Hours of Idleness-A Photographer's Journey in St. Louis

Hanging with the UP in South City

It was a chilly, Fall day today. My buddy Isaac Richardson (@skiye30 on Insta) and I decided to take advantage, and go for a short stomp through several South City neighborhoods that hug the Union Pacific Railroad not far from my house.  We started in Holly Hills, headed quickly up into the Bevo Mill neighborhood, and then came back through Dutchtown. As in other areas of where buildings spring up around some manner of infrastructure, the mostly industrial-themed path we took undulated along the winding railway.

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Pulitzer Arts Foundation Opening

Last Friday, I dropped into the Pulitzer Arts Foundation to check out the opening of their latest exhibition on Japanese drawing and animation.  It’s excellent as usual!

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Interlude: Alton, Illinois

Alton, Illinois is one of the weirdest cities in the United States (for those friends of mine who live there, that is the highest form of compliment).  Alton is a river town, and its fortunes rise and fall with the river.  See that red line on the white building in the background of the photo above?  That is the mark for the Great Flood of 1993, and the black band below it denotes a 1973 flooding event.

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Interlude: Sister Marie Charles Park

One of my favorite parks in St. Louis is one of its least known (perhaps, more than a little responsible for its allure). Sister Marie Charles Park is a sliver of greenspace at the base of a bluff along the Mississippi River in Carondelet, in the city’s far south side.  It offers one of my favorite views of downtown (see above), and provides a pacifying view of the river with tugboats and towboats gently chugging by.

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Nikkor 24mm f/2.8D Lens

Lenses, like cameras, are purchased for a variety of reasons:

1. There are lenses out there that are impeccable, that deliver maximum image quality (loads of sharpness, great contrast, minimum distortion and excellent color reproduction) and are lighting fast (generally f/2.8 is considered fast, though with primes sometimes f/1.8 is considered sluggish), but those lenses tend to come with a few caveats also: they are heavy and expensive.  These lenses are specialists’ tools; their purpose is to be the best in the game for the pros that need them.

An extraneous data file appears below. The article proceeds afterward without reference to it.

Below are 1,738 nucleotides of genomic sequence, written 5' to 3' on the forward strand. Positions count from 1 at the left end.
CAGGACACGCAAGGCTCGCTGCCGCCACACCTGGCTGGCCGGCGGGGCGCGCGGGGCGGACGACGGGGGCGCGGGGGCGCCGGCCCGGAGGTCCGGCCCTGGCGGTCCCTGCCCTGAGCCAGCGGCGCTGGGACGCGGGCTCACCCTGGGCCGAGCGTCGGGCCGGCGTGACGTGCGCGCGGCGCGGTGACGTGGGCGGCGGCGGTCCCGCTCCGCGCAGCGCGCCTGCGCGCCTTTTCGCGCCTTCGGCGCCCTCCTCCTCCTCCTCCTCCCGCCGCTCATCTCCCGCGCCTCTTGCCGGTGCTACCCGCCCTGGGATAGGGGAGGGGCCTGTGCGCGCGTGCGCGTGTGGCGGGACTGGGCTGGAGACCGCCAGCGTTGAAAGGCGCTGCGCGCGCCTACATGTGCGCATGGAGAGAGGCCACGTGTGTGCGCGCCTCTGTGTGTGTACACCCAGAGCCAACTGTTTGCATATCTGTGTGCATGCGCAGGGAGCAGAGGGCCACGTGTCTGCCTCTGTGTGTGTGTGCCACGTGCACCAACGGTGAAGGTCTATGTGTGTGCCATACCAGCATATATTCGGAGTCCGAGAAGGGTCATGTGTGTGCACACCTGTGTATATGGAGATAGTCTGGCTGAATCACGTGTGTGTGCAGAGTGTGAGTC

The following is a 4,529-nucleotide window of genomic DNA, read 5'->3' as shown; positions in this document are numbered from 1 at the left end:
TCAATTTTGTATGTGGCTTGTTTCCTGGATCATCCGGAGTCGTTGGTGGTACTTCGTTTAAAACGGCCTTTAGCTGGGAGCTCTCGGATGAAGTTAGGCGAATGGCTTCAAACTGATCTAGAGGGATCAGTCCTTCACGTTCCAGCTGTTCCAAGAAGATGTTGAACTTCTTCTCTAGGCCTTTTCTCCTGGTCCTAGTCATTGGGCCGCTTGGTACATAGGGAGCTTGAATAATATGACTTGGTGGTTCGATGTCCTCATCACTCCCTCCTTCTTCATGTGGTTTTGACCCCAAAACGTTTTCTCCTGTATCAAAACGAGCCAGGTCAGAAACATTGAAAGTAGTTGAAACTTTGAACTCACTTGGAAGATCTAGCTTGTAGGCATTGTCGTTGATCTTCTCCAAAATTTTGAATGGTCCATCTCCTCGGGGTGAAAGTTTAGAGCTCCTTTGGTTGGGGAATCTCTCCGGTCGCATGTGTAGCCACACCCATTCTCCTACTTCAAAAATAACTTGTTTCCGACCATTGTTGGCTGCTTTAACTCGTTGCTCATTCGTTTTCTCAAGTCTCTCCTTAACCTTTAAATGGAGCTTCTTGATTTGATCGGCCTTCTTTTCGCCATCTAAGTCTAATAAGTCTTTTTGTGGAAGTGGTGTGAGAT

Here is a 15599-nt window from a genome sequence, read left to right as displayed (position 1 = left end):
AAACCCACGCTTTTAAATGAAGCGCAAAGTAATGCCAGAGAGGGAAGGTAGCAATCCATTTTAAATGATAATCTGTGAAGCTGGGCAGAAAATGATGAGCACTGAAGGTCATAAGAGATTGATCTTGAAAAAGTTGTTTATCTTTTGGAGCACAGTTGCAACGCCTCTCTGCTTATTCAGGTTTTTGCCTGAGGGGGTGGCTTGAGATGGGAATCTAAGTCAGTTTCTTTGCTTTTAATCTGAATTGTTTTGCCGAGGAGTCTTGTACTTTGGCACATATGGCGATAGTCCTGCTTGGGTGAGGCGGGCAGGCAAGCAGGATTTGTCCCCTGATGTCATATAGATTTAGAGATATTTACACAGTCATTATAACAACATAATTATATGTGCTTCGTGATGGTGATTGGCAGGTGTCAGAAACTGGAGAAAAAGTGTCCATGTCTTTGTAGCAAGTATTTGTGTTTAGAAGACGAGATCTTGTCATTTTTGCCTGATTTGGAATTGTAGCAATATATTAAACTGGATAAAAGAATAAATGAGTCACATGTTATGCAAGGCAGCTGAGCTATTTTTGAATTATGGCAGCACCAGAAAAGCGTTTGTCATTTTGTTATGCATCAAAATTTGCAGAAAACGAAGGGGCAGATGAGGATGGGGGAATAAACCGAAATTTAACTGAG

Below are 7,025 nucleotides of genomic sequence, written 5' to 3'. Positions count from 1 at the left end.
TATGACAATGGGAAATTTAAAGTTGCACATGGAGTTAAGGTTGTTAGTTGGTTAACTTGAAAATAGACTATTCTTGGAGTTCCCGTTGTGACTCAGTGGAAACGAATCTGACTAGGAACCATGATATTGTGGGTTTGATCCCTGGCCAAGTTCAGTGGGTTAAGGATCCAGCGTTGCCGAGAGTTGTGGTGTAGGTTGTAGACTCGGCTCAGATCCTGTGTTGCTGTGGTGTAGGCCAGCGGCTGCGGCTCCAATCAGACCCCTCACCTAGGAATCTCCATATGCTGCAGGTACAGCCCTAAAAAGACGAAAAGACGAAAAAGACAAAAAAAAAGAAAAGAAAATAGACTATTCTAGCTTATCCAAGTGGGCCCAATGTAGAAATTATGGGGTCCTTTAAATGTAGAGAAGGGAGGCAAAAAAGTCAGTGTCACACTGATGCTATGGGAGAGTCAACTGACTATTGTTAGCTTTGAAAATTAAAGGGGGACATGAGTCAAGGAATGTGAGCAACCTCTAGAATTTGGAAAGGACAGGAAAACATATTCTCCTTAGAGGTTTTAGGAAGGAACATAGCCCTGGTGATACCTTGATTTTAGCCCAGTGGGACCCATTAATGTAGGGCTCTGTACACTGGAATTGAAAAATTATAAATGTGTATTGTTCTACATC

2. There are lenses that are the optical equivalent of a Swiss Army Knife, they cut, they saw, they open cans, but they’re often clunky and inefficient when compared to tools dedicated to those tasks.  They are your 18-400’s of the world.  These zoom lenses are generalists’ tools; their purpose is utility and convenience for the enthusiast.

3. There are lenses that you form an emotional attachment to.  These lenses can be zooms or primes, slow or fast, cheap or expensive, but they are always at your side.  These lenses are the ones you pick up when you are going out to take pictures for the day when there is no pressure on you for what you’ll bring back.  They make photography fun. They get out of your way, and let you think about composition and subject.  These lenses are seldom the first ones photographers buy. In fact, they almost always come into the bag after years of shooting, when you realize finally that what is truly missing from your kit isn’t its ability to cover fisheye to super telephoto or to be able to pixel peep every shot at 100%.

The Nikkor 24mm f/2.8D is this third category of lenses for me.

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LouFest 2017

Posted in Adventure, art, beer, family, Interlude, Jason Gray, links, nikon, Park, perception, photography, prime lens, prime lenses, St. Louis by Jason Gray on September 11, 2017

Don’t go into the light, Carol Anne.

LouFest is an annual music festival held in St. Louis’ Forest Park that combines national headlining music acts with local upstarts on three stages with a veritable village in between of art tents, food and drink vendors, retail, carnival activities, a kids area and more.

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LOSP in Translation

Lake of the Ozarks State Park (LOSP) is Missouri’s largest state park. With nearly 18,000 acres to explore, the Park is over twice the size of the State’s second biggest park, which makes it sometimes feel more like a National Park than a state one. After all, LOSP even has its own airport; how many state parks out there can claim that?

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